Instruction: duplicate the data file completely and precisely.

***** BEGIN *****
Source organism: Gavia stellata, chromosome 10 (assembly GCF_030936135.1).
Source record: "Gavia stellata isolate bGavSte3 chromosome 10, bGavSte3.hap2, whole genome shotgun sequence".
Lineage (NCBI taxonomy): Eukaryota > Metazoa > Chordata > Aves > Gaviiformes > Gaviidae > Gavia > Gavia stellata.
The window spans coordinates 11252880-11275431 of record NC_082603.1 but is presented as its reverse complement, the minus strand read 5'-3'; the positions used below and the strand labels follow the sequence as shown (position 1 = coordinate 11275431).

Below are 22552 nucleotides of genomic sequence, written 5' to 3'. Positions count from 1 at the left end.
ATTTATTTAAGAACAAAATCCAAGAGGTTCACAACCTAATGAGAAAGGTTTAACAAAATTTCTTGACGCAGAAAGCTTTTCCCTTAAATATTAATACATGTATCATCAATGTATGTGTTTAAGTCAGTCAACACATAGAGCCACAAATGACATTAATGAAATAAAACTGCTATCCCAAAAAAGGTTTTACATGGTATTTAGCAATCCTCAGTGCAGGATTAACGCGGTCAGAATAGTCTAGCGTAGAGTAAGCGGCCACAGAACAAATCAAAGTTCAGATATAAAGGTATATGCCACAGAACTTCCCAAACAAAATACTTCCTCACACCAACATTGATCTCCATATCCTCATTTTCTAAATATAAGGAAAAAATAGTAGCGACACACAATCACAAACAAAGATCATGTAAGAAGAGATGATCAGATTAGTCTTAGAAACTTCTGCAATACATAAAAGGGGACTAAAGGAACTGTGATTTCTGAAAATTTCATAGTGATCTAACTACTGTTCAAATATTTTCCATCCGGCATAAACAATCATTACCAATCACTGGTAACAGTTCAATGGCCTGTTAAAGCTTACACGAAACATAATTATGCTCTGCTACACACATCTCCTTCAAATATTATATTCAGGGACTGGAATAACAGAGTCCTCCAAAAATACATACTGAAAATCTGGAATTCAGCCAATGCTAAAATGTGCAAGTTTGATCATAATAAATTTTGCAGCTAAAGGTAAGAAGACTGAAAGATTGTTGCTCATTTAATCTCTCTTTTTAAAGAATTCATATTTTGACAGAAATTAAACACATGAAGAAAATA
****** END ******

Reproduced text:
Source organism: Gavia stellata, chromosome 10 (assembly GCF_030936135.1).
Source record: "Gavia stellata isolate bGavSte3 chromosome 10, bGavSte3.hap2, whole genome shotgun sequence".
Lineage (NCBI taxonomy): Eukaryota > Metazoa > Chordata > Aves > Gaviiformes > Gaviidae > Gavia > Gavia stellata.
The window spans coordinates 11252880-11275431 of record NC_082603.1 but is presented as its reverse complement, the minus strand read 5'-3'; the positions used below and the strand labels follow the sequence as shown (position 1 = coordinate 11275431).

Below are 22552 nucleotides of genomic sequence, written 5' to 3'. Positions count from 1 at the left end.
ATTTATTTAAGAACAAAATCCAAGAGGTTCACAACCTAATGAGAAAGGTTTAACAAAATTTCTTGACGCAGAAAGCTTTTCCCTTAAATATTAATACATGTATCATCAATGTATGTGTTTAAGTCAGTCAACACATAGAGCCACAAATGACATTAATGAAATAAAACTGCTATCCCAAAAAAGGTTTTACATGGTATTTAGCAATCCTCAGTGCAGGATTAACGCGGTCAGAATAGTCTAGCGTAGAGTAAGCGGCCACAGAACAAATCAAAGTTCAGATATAAAGGTATATGCCACAGAACTTCCCAAACAAAATACTTCCTCACACCAACATTGATCTCCATATCCTCATTTTCTAAATATAAGGAAAAAATAGTAGCGACACACAATCACAAACAAAGATCATGTAAGAAGAGATGATCAGATTAGTCTTAGAAACTTCTGCAATACATAAAAGGGGACTAAAGGAACTGTGATTTCTGAAAATTTCATAGTGATCTAACTACTGTTCAAATATTTTCCATCCGGCATAAACAATCATTACCAATCACTGGTAACAGTTCAATGGCCTGTTAAAGCTTACACGAAACATAATTATGCTCTGCTACACACATCTCCTTCAAATATTATATTCAGGGACTGGAATAACAGAGTCCTCCAAAAATACATACTGAAAATCTGGAATTCAGCCAATGCTAAAATGTGCAAGTTTGATCATAATAAATTTTGCAGCTAAAGGTAAGAAGACTGAAAGATTGTTGCTCATTTAATCTCTCTTTTTAAAGAATTCATATTTTGACAGAAATTAAACACATGAAGAAAATA